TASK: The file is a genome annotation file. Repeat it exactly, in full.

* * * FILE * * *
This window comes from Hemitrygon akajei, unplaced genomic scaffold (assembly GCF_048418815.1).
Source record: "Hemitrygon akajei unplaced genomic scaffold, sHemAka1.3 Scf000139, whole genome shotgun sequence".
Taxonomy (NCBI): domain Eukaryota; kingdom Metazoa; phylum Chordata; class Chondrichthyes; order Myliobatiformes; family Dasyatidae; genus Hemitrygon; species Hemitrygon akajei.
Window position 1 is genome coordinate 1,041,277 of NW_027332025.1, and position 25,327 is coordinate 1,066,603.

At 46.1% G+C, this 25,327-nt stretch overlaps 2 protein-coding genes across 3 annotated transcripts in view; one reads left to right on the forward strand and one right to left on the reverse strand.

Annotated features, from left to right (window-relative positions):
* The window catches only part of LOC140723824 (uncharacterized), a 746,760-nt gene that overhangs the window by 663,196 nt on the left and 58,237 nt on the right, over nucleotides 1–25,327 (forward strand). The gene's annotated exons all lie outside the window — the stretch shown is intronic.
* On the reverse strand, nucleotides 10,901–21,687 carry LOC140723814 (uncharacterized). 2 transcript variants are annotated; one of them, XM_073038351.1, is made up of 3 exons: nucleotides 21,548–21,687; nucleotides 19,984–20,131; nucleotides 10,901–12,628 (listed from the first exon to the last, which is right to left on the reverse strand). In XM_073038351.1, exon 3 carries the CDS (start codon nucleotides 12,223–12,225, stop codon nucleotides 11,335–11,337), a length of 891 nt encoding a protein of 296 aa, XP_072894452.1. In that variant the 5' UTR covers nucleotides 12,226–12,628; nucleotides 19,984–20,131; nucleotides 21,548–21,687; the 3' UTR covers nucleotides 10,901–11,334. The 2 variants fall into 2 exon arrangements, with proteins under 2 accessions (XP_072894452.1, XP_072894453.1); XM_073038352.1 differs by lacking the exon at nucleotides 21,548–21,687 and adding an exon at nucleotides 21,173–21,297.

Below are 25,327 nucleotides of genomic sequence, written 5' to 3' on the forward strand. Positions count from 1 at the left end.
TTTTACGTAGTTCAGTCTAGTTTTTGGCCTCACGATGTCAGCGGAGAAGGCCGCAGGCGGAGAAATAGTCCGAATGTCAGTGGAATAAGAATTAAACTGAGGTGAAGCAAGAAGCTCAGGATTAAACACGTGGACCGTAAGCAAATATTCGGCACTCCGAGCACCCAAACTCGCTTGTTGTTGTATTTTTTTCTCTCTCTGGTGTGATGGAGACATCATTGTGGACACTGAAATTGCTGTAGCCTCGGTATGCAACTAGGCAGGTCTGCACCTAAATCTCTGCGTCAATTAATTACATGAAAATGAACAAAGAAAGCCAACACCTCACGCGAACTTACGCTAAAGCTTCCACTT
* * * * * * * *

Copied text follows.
This window comes from Hemitrygon akajei, unplaced genomic scaffold (assembly GCF_048418815.1).
Source record: "Hemitrygon akajei unplaced genomic scaffold, sHemAka1.3 Scf000139, whole genome shotgun sequence".
Taxonomy (NCBI): domain Eukaryota; kingdom Metazoa; phylum Chordata; class Chondrichthyes; order Myliobatiformes; family Dasyatidae; genus Hemitrygon; species Hemitrygon akajei.
Window position 1 is genome coordinate 1,041,277 of NW_027332025.1, and position 25,327 is coordinate 1,066,603.

At 46.1% G+C, this 25,327-nt stretch overlaps 2 protein-coding genes across 3 annotated transcripts in view; one reads left to right on the forward strand and one right to left on the reverse strand.

Annotated features, from left to right (window-relative positions):
* The window catches only part of LOC140723824 (uncharacterized), a 746,760-nt gene that overhangs the window by 663,196 nt on the left and 58,237 nt on the right, over nucleotides 1–25,327 (forward strand). The gene's annotated exons all lie outside the window — the stretch shown is intronic.
* On the reverse strand, nucleotides 10,901–21,687 carry LOC140723814 (uncharacterized). 2 transcript variants are annotated; one of them, XM_073038351.1, is made up of 3 exons: nucleotides 21,548–21,687; nucleotides 19,984–20,131; nucleotides 10,901–12,628 (listed from the first exon to the last, which is right to left on the reverse strand). In XM_073038351.1, exon 3 carries the CDS (start codon nucleotides 12,223–12,225, stop codon nucleotides 11,335–11,337), a length of 891 nt encoding a protein of 296 aa, XP_072894452.1. In that variant the 5' UTR covers nucleotides 12,226–12,628; nucleotides 19,984–20,131; nucleotides 21,548–21,687; the 3' UTR covers nucleotides 10,901–11,334. The 2 variants fall into 2 exon arrangements, with proteins under 2 accessions (XP_072894452.1, XP_072894453.1); XM_073038352.1 differs by lacking the exon at nucleotides 21,548–21,687 and adding an exon at nucleotides 21,173–21,297.

Below are 25,327 nucleotides of genomic sequence, written 5' to 3' on the forward strand. Positions count from 1 at the left end.
TTTTACGTAGTTCAGTCTAGTTTTTGGCCTCACGATGTCAGCGGAGAAGGCCGCAGGCGGAGAAATAGTCCGAATGTCAGTGGAATAAGAATTAAACTGAGGTGAAGCAAGAAGCTCAGGATTAAACACGTGGACCGTAAGCAAATATTCGGCACTCCGAGCACCCAAACTCGCTTGTTGTTGTATTTTTTTCTCTCTCTGGTGTGATGGAGACATCATTGTGGACACTGAAATTGCTGTAGCCTCGGTATGCAACTAGGCAGGTCTGCACCTAAATCTCTGCGTCAATTAATTACATGAAAATGAACAAAGAAAGCCAACACCTCACGCGAACTTACGCTAAAGCTTCCACTT